Cauliflower has been called out for its cancer-fighting benefits — and that’s just the beginning
Sure, you knew these foods were healthy, but did you know they pack a powerful punch of more than one nutrient? We break down all their benefits below.
These are a health superstar for a host of reasons, many of which are related to their serious anti-inflammatory powers. They are rich in the omega-3 fatty acid ALA (alpha linolenic acid), which might help protect you against degenerative diseases like ALS. Plus, since they’re loaded with vitamin E and other phytonutrients, regularly crunching on walnuts can aid in reducing your risk of heart disease, certain types of cancer, and type II diabetes.
They contain a compound called nitrate, which helps improve blood flow throughout your body — important for lowering your blood pressure and promoting heart health. Because meals heavy on beets can improve oxygen delivery to blood vessels, recent research has linked eating beets with improved athletic performance. And, since they’re also rich in antioxidants and fiber, they’re a great immune system-booster and promote gut health by keeping you regular.
They’re often considered the gold standard of protein-rich foods. And since just one egg packs about seven grams of protein and roughly 75 calories, they’re an easy, low-calorie option for fueling up at breakfast or on the go. But that’s not all: Eggs also have choline, a B-vitamin-like compound that is associated with reducing the risk of liver and heart disease.
If you’re like me, then your day doesn’t start without a cup of Joe — and that’s a good thing! Coffee is chock-full of antioxidants, which are important for protecting your immune system. Plus, caffeine is linked to a whole host of brain benefits, including protection against Alzheimer’s disease.
The fruit — yes, fruit! — is rich in monounsaturated fatty acids, the good type of fat that’s been associated with reducing the risk of heart disease. Another heart-healthy benefit? Potassium, which can help stabilize blood pressure. And because many of the vitamins we eat (vitamins A, E, D, and K) need a little fat for absorption, avocados are a great addition to salads and sautés. On top of all of that, avocados are loaded with fiber and can help keep us fuller, longer.
But eat them with caution: Due to their fat content, avocados are a high-calorie food. An easy way to get the health benefits of them without busting your calorie intake is to swap avocado for mayo in sandwiches, which will give you flavor and a health boost.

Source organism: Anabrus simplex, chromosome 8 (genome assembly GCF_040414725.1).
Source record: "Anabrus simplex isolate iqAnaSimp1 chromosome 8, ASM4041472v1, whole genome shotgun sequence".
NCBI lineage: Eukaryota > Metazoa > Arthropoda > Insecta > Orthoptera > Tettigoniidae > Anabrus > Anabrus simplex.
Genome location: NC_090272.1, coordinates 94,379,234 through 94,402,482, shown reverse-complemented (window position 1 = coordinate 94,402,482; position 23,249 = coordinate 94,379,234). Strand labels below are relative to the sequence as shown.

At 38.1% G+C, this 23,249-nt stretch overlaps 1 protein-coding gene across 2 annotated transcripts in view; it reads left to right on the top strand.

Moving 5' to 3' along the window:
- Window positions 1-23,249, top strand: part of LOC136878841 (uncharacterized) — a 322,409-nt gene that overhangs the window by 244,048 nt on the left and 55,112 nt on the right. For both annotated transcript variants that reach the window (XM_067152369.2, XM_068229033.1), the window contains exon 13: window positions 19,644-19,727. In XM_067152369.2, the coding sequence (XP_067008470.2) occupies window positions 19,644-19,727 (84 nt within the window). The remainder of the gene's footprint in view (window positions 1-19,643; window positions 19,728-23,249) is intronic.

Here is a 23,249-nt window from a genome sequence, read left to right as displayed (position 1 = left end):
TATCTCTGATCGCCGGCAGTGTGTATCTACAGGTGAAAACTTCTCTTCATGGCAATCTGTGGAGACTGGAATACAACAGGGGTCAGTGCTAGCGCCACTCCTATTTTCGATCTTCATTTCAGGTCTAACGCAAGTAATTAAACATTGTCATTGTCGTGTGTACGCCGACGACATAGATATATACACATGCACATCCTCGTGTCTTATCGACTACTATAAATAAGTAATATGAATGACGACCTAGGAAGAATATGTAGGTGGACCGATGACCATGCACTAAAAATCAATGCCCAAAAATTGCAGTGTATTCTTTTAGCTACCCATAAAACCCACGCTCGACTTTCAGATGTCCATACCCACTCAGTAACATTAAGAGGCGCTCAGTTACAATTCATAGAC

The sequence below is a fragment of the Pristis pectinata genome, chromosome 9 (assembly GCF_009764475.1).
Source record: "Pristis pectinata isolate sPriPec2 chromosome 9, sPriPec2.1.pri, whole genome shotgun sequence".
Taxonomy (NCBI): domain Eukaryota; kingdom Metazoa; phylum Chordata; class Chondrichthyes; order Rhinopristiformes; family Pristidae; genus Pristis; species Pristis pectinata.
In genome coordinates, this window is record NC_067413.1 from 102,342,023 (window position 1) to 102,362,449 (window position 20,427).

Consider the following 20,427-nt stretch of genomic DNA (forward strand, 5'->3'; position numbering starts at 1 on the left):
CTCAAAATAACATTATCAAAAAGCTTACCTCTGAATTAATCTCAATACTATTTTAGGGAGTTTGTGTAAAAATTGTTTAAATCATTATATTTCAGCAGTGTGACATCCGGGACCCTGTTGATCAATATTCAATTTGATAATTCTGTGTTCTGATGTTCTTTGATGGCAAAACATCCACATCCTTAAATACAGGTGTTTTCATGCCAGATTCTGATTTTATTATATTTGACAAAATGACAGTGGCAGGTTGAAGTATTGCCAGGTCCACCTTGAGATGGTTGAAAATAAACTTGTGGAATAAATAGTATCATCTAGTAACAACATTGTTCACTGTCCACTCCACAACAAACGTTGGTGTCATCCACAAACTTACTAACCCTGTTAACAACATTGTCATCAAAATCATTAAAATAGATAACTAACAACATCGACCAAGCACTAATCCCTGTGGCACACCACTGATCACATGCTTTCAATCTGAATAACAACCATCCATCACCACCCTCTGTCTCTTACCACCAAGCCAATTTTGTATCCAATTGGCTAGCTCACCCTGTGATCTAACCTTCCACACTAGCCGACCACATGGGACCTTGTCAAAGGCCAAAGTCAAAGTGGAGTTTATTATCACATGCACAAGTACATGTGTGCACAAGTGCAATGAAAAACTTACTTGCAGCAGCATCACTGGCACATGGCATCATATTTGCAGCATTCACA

Low in calories but high in fiber, cauliflower is a veggie source of omega-3 fatty acids. It provides us with additional vitamin K, which is necessary for blood clotting and bone-mineral density. But what makes cauliflower a true all-star is that they’ve been touted for their anti-cancer benefits.
It has been linked to a whole host of benefits to mood, learning, cognition, and memory due to their antioxidant powers. Even better: Research says that regular intake of chocolate can help lower Body Mass Index (BMI). Indulge in a one-ounce portion (that’s about 150 calories) to satisfy your sweet tooth without busting your diet.
It’s no secret that oranges are chock-full of immune-boosting vitamin C. But did you know that citrus fruits have the highest content of folate than any other fruit? This B-vitamin is important for protecting pregnant against defects in infants, as well as reducing the risk of a whole host of chronic diseases, including heart disease, cancer, and psych disorders.
9. Black Beans
Black beans are rich in protein and fiber, a winning combo when it comes to staying satisfied after a meal. They are packed with magnesium and iron, which aids in muscle contraction and helps deliver oxygen to red blood cells, meaning it helps you stay energized. Plus, their versatility makes them an easy go-to for salads and soups. For more black-bean meals and snacks we love, go here.
They’re packed with selenium, an antioxidant that can both help your body naturally detox and protect against chronic disease, like heart disease and type II diabetes. What’s more, shrimp are super low in calories (one is about 14 calories), which make them a healthy, protein-rich alternative to other higher fat sources of animal protein.
Loads of meals and snacks can be packed with nutritional powerhouses! How to tell: Look for real, whole-foods to be the first ingredient; double-check that marketing language is consistent with what you’re looking for (e.g., are you looking for a candy bar or a protein bar?) and that the ingredients listed are as simple as possible. Check out our new Nutritionist Approved Emblem, which makes it easier to choose better-for-you options — without additional time, cost or effort!